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SpaceWeather.com -- News and information about meteor showers, solar flares, auroras, and near-Earth asteroids
SPACE WEATHER
Current conditions
Solar wind
speed: 439.4 km/sec
density: 3.4 protons/cm3
explanation | more data
Updated: Today at 2346 UT
X-ray Solar Flares
6-hr max: B1
1950 UT Aug09
24-hr: B1
0225 UT Aug09
explanation | more data
Updated: Today at: 2340 UT
Daily Sun: 09 Aug 10
Sunspot 1093 poses a continued threat for M-class solar flares. Credit: SDO/HMI
Resolutions: 4096, 1024, 512
Sunspot number: 46
What is the sunspot number?
Updated 08 Aug 2010

Spotless Days
Current Stretch: 0 days
2010 total: 35 days (16%)
2009 total: 260 days (71%)
Since 2004: 803 days
Typical Solar Min: 486 days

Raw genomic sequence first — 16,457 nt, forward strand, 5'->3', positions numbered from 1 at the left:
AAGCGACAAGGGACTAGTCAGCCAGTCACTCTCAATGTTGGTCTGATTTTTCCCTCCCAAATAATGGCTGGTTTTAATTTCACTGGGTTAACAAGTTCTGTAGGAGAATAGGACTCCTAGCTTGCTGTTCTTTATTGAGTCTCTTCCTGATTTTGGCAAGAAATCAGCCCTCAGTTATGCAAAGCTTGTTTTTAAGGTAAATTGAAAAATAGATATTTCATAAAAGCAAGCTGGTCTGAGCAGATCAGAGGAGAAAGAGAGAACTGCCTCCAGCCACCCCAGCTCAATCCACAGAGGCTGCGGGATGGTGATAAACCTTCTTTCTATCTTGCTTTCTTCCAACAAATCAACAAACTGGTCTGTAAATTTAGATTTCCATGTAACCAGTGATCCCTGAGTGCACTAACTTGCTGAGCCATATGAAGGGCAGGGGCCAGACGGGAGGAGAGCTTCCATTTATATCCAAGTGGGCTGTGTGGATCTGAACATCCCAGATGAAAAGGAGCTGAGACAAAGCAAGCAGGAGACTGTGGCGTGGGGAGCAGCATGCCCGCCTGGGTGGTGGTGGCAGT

explanation | more info
Updated 08 Aug 2010


The Radio Sun
10.7 cm flux: 83 sfu
explanation | more data
Updated 08 Aug2010

Current Auroral Oval:
Switch to: Europe, USA, New Zealand, Antarctica
Credit: NOAA/POES
Planetary K-index
Now: Kp= 2 quiet
24-hr max: Kp= 4
unsettled
explanation | more data
Interplanetary Mag. Field
Btotal: 5.0 nT
Bz: 4.2 nT south
explanation | more data
Updated: Today at 2347 UT
Coronal Holes:
There are no large coronal holes on the Earth-facing side of the Sun. Credit: SDO/AIA
SPACE WEATHER
NOAA Forecasts
Updated at: 2010 Aug 09 2201 UTC
FLARE
0-24 hr
24-48 hr
CLASS M
01 %
01 %
CLASS X
01 %
01 %
Geomagnetic Storms:
Probabilities for significant disturbances in Earth's magnetic field are given for three activity levels: active, minor storm, severe storm
Updated at: 2010 Aug 09 2201 UTC
Mid-latitudes
0-24 hr